The NBA lockout could be a blowout loss for television and radio stations that carry the Boston Celtics, driving away hundreds of thousands of viewers and lucrative ad revenues.
For the regional cable channel Comcast SportsNet in Boston, the Celtics are a reliable ratings bonanza. But with a month’s worth of games canceled so far this season due to the lockout, SportsNet is scrambling to replace the live Celtics broadcasts - and to keep advertisers happy.
Every canceled game is a big loss. For example, 149,000 viewers tuned into SportsNet for the game between the Celtics and the Milwaukee Bucks on Nov. 3, 2010, according to Nielsen Co. ratings.
On the most comparable night this year - Wednesday, Nov. 2, when the Celtics were scheduled to play the Cleveland Cavaliers - SportsNet drew only 9,400 viewers.
Audience shifts can be even more dramatic for games late in the season. For the Celtics-New York Knicks playoff game on April 17, SportsNet drew 298,000 viewers, according to the Nielsen numbers.
“Any time your property has the play-by-play games, and you suddenly don’t have them, that is clearly a problem,’’ said Stephen Greyser, a Harvard Business School professor who specializes in sports brand marketing. “It’s a tune-in problem. The absence of the Celtics for live games is an impediment.’’
Stations are playing a high-stakes waiting game as the league and the players union fight over how to split billions in revenue. This early, there has not been much economic damage, since the high ratings and advertising dollars generated by NBA games tend to build through the season and peak during the playoffs, analysts said.
But if talks fail to produce an agreement, the entire season will be threatened, and stations could lose the lucrative ad revenue that comes with extra viewers who tune into live NBA broadcasts.
For the moment, broadcasters are doing their best to replace the canceled games. SportsNet is running old Celtics contests with commentary from NBA personalities like Danny Ainge, the Celtics president of basketball operations, and Celtics coach Doc Rivers.
“Despite the loss of Celtics games, which is admittedly painful, we are prepared to more than weather the storm,’’ said SportsNet general manager Bill Bridgen, adding that the channel has so far not lost any advertisers during the lockout.
But replacement programming is a poor substitute for the actual Celtics, who tend to dominate the local ratings on radio and television. “It’s not something that will be a complete solution for us economically,’’ said SportsNet’s Bridgen.
A 30-second spot during a Celtics game on SportsNet can cost from $2,500 to $4,000. A spot on an off night will command only hundreds of dollars, according to a Boston advertising agency official who requested anonymity to avoid conflicts with clients.
Bridgen said he has been converting advertisers such as Nissan Motor Co., which bought ads during canceled Celtics games, to other shows on his network’s schedule.
“Advertisers won’t be satisfied until the Celtics are back on air,’’ Bridgen said. “We are hoping that will happen sooner than later.’’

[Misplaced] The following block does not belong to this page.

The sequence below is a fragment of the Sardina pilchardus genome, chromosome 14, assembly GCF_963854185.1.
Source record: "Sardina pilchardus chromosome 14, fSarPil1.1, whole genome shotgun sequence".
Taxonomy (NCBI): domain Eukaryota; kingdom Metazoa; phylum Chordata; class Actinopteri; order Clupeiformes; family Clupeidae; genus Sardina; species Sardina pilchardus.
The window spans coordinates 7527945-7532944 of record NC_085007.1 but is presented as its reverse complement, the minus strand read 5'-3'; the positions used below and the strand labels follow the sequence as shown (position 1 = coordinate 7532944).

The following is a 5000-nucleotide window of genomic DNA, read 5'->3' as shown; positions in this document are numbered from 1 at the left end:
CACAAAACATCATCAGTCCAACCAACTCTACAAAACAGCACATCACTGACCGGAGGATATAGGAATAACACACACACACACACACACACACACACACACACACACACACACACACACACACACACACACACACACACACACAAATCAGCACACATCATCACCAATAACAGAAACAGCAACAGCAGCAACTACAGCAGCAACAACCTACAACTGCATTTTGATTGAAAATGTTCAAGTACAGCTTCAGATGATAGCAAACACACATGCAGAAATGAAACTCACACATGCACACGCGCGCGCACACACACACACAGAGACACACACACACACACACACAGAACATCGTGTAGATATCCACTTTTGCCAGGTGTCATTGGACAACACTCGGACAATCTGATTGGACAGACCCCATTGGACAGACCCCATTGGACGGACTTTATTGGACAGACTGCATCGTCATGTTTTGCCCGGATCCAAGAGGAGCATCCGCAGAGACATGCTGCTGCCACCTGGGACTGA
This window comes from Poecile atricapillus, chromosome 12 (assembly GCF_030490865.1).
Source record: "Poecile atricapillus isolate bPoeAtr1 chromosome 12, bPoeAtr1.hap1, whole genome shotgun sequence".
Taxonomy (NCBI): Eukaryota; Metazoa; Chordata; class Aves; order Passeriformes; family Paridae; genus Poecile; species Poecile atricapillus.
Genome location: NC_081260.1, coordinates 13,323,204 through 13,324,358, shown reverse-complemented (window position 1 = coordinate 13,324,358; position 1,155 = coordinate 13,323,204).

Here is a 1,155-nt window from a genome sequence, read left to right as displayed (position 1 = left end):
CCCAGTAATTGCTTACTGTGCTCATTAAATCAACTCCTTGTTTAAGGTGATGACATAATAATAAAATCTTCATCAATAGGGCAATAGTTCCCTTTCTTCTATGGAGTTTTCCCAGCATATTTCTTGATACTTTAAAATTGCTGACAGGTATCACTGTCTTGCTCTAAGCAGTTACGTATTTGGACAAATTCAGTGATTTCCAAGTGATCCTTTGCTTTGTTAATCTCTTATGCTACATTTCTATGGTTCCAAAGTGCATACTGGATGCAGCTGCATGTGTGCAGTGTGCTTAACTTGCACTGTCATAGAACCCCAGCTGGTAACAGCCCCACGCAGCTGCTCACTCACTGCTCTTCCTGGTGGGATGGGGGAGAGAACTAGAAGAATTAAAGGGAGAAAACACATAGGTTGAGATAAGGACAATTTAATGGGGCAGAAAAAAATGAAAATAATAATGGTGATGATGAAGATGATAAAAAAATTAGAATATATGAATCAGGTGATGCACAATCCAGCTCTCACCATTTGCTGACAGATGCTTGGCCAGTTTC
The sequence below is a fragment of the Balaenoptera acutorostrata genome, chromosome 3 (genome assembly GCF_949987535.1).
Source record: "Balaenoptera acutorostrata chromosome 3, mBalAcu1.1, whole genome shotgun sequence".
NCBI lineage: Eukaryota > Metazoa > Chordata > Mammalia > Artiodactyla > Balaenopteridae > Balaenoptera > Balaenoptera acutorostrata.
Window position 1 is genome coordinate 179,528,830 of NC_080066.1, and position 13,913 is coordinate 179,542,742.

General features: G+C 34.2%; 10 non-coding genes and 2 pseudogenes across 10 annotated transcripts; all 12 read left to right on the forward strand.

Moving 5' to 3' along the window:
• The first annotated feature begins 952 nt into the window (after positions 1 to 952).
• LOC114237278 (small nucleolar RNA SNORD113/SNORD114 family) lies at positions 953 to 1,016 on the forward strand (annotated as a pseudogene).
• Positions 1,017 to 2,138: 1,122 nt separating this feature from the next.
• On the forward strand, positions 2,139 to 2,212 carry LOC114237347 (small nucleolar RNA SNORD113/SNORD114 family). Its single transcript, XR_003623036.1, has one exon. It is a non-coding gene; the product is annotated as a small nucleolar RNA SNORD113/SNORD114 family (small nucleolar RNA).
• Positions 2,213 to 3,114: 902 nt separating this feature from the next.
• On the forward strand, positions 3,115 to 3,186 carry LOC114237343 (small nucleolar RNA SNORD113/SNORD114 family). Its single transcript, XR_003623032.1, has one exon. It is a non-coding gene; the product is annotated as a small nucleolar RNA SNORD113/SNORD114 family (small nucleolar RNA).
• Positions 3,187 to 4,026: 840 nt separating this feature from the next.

‘Despite the loss of Celtics games . . . we are prepared to more than weather the storm.’Bill Bridgen SportsNet general manager
At radio station WEEI, which has carried the Celtics since 2005, vice president of programming Jason Wolfe said the station is having sports talk host Mike Adams run longer on what would have been Celtics game nights.
The lockout is “very unfortunate,’’ Wolfe wrote in an e-mail. “Certainly, we would prefer to be broadcasting the games because the team is still extremely competitive, and we know there’d be a tremendous audience for them.’’
It is difficult to measure how many more people tune in for game nights, because unlike the Nielsen ratings for television, the Arbitron survey used by radio stations reports the listening audience month to month. It does not provide numbers for a single night.
Wolfe is hoping to recapture some local basketball fans with the start of the Boston College basketball season on Monday, but he worries about the long-term impact on the sport itself if the lockout continues.
“As we saw with hockey when its season was lost in 2004, it took a long time for the game to recover,’’ he said, “and I think the same thing will happen with basketball if this season winds up being canceled.’’
WCVB-TV (Channel 5) also broadcasts some NBA games through its network affiliate parent ABC, and is scheduled to carry the Chicago Bulls vs. the Los Angeles Lakers on Christmas Day. If the season is canceled, the station will air other sports or entertainment programming, said Lauren Griffiths, a WCVB spokeswoman. Officials from sports cable channel ESPN, which also telecasts NBA’s regular season, did not respond to Globe inquiries yesterday.
One analyst said the continued lockout could potentially be worse for cable operators.
“A subscriber who counted on seeing their favorite team might decide to unsubscribe,’’ said Mike Jude, a program manager for Frost & Sullivan, a research consulting firm.
“At the end of the day, who is being held hostage [by the lockout]? The network operators and their customers.’’Johnny Diaz can be reached at firstname.lastname@example.org.